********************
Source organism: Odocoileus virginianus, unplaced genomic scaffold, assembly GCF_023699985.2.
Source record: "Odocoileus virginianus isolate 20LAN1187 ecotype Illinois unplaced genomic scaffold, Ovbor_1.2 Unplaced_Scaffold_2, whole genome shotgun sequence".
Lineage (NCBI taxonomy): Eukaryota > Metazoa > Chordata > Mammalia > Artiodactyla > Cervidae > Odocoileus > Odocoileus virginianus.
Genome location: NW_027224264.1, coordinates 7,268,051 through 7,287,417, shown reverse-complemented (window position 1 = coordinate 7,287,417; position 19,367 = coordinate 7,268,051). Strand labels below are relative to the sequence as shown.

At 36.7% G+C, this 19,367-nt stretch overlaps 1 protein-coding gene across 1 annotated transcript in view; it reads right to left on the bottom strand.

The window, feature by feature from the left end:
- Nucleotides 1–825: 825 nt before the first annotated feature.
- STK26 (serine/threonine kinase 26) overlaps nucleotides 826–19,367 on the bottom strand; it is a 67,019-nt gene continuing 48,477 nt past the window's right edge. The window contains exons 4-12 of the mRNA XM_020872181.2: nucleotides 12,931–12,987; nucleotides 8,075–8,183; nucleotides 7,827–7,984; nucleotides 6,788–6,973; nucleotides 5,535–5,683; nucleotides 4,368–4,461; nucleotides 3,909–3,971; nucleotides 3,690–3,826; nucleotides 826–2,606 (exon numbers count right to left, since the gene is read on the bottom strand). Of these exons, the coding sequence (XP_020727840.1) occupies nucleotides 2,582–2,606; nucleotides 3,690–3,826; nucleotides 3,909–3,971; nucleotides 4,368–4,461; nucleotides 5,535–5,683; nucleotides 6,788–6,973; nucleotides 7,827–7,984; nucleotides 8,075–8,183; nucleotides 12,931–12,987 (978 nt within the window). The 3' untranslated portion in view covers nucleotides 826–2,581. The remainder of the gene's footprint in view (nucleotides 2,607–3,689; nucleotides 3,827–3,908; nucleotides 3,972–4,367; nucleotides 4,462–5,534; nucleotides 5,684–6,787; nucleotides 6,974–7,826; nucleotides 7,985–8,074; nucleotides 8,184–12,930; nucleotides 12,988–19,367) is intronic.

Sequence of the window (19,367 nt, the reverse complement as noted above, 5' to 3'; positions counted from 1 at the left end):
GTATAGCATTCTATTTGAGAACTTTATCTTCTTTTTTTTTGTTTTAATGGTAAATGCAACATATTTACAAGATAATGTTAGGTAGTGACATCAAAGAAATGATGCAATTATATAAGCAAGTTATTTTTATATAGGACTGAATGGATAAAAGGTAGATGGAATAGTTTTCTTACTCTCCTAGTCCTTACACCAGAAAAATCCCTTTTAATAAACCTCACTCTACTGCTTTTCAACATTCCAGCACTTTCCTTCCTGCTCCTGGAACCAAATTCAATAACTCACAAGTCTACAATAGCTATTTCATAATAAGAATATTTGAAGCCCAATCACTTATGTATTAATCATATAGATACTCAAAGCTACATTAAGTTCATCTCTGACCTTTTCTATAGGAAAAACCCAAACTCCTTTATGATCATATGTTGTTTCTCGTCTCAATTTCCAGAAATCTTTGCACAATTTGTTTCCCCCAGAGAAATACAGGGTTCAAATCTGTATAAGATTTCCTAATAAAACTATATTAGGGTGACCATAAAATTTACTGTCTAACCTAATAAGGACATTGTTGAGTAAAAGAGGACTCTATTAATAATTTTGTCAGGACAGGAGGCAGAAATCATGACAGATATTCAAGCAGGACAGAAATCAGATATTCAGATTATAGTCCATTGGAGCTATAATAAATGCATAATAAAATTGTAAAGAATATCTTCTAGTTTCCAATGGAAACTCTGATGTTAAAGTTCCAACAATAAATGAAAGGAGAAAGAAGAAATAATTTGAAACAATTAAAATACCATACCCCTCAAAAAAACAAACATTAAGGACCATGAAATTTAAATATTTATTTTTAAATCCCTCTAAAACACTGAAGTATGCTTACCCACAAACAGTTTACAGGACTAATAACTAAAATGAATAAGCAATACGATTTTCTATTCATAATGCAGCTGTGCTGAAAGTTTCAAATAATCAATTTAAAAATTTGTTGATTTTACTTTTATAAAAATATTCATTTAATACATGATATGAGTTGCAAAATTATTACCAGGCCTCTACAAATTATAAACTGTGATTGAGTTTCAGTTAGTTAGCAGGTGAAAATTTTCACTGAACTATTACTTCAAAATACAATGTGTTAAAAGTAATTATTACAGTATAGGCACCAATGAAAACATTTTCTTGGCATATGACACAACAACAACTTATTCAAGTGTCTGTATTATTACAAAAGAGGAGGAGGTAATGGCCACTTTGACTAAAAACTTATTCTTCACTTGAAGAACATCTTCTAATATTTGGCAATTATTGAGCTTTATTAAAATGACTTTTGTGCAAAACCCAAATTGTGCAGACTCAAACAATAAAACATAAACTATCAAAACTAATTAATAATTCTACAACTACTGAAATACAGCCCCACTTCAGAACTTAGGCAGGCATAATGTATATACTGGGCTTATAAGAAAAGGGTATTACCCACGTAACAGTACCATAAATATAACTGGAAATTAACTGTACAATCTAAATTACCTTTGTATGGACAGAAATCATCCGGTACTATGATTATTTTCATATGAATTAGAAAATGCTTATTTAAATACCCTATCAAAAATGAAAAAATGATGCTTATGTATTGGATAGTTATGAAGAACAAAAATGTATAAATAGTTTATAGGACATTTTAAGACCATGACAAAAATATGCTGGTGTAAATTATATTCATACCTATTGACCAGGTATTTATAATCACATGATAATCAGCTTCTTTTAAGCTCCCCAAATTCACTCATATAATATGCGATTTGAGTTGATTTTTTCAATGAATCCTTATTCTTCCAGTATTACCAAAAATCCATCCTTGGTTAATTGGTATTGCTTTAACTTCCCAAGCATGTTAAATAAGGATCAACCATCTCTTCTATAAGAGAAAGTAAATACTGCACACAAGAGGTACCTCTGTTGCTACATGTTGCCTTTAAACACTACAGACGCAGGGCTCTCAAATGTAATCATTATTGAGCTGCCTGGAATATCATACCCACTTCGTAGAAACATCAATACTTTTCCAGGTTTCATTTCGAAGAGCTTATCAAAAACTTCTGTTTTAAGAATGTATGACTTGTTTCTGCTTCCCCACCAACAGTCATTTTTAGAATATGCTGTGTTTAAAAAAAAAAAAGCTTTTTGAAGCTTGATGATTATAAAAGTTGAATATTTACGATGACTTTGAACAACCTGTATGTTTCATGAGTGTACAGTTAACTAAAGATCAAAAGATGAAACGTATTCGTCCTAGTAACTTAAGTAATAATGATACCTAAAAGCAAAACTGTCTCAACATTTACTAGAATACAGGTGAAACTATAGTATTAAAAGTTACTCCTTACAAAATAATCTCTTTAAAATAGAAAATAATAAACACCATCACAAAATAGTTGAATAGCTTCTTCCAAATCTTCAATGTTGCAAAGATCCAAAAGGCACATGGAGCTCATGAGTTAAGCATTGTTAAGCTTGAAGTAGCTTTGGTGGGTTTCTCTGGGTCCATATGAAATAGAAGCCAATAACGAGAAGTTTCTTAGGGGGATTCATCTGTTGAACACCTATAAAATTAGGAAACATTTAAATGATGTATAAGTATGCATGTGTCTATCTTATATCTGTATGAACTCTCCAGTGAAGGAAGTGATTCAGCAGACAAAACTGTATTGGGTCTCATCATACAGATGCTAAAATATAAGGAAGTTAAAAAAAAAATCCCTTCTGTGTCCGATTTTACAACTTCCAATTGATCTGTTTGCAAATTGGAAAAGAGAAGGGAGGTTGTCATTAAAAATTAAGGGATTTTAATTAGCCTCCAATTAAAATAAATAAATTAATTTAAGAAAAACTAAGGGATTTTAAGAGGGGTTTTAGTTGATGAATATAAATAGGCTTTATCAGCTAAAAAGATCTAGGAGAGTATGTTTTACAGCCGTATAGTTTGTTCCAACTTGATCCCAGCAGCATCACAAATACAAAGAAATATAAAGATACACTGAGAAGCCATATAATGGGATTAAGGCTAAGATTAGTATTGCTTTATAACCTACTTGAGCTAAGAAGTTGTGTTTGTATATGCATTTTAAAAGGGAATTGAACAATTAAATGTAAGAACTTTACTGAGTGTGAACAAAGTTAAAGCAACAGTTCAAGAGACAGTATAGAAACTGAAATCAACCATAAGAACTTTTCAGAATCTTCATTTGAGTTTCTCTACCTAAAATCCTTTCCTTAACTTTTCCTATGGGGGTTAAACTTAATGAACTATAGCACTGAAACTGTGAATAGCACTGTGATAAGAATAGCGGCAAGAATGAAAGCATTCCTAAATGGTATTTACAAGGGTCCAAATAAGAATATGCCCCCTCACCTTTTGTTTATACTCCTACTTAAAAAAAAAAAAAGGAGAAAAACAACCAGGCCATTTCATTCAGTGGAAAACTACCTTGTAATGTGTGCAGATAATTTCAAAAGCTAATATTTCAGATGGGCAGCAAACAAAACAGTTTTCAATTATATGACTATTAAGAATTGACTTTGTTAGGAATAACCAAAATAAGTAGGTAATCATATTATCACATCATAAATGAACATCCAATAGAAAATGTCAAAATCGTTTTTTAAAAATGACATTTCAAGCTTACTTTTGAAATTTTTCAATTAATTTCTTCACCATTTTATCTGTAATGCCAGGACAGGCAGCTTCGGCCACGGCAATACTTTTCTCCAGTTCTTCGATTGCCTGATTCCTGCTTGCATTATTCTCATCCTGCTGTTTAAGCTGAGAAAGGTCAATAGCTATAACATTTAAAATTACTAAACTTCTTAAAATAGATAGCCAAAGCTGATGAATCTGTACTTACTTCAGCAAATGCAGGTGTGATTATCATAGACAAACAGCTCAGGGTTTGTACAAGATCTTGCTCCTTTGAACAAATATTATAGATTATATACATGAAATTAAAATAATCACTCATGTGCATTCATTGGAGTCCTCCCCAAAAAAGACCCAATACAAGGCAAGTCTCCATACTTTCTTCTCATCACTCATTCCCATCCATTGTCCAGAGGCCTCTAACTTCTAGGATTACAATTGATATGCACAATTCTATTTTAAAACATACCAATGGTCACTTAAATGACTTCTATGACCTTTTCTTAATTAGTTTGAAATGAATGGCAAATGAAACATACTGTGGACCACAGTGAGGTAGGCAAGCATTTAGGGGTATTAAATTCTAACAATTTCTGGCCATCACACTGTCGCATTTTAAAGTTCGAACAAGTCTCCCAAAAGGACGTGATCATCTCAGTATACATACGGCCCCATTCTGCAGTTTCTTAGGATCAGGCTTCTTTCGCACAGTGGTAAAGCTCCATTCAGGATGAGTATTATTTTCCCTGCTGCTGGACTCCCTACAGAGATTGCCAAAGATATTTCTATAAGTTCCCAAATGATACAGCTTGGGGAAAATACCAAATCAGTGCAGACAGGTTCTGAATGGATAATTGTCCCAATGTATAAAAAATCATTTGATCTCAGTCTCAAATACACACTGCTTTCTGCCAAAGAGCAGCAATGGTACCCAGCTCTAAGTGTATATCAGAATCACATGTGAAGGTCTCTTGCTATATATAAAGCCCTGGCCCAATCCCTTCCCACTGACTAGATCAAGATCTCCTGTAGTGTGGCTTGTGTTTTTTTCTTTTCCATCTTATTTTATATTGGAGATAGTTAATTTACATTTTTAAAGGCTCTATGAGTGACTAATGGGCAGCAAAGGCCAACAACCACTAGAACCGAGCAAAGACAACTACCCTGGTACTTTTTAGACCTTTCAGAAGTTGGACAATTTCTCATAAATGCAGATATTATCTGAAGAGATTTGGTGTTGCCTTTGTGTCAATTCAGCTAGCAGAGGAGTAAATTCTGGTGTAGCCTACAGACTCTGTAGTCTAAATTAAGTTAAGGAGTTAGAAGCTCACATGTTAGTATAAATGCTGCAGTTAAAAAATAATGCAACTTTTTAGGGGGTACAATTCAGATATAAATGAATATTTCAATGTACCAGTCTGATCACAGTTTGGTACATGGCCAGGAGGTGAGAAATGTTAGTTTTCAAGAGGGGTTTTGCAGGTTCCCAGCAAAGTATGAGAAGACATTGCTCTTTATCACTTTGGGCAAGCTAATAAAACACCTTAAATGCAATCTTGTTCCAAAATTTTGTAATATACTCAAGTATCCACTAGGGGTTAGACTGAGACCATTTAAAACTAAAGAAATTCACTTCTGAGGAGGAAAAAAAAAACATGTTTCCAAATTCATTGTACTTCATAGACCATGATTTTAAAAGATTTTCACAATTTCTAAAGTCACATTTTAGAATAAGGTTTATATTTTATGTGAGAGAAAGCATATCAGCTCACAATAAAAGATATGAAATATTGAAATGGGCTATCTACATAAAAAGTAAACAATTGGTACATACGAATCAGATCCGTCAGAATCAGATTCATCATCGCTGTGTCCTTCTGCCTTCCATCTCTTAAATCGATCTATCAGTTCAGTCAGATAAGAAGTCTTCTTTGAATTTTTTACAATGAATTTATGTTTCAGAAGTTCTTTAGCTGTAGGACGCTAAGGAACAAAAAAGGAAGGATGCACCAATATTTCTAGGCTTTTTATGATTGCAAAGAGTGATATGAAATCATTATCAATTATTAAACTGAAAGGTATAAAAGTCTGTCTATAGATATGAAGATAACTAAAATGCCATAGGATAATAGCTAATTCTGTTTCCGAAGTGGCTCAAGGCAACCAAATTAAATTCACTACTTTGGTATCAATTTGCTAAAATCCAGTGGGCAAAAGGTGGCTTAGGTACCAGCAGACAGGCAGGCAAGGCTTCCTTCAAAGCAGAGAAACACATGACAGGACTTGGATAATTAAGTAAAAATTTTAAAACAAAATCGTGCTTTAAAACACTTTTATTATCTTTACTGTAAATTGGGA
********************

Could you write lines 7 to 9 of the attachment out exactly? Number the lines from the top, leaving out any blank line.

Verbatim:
- Nucleotides 1–825: 825 nt before the first annotated feature.
- STK26 (serine/threonine kinase 26) overlaps nucleotides 826–19,367 on the bottom strand; it is a 67,019-nt gene continuing 48,477 nt past the window's right edge. The window contains exons 4-12 of the mRNA XM_020872181.2: nucleotides 12,931–12,987; nucleotides 8,075–8,183; nucleotides 7,827–7,984; nucleotides 6,788–6,973; nucleotides 5,535–5,683; nucleotides 4,368–4,461; nucleotides 3,909–3,971; nucleotides 3,690–3,826; nucleotides 826–2,606 (exon numbers count right to left, since the gene is read on the bottom strand). Of these exons, the coding sequence (XP_020727840.1) occupies nucleotides 2,582–2,606; nucleotides 3,690–3,826; nucleotides 3,909–3,971; nucleotides 4,368–4,461; nucleotides 5,535–5,683; nucleotides 6,788–6,973; nucleotides 7,827–7,984; nucleotides 8,075–8,183; nucleotides 12,931–12,987 (978 nt within the window). The 3' untranslated portion in view covers nucleotides 826–2,581. The remainder of the gene's footprint in view (nucleotides 2,607–3,689; nucleotides 3,827–3,908; nucleotides 3,972–4,367; nucleotides 4,462–5,534; nucleotides 5,684–6,787; nucleotides 6,974–7,826; nucleotides 7,985–8,074; nucleotides 8,184–12,930; nucleotides 12,988–19,367) is intronic.

Sequence of the window (19,367 nt, the reverse complement as noted above, 5' to 3'; positions counted from 1 at the left end):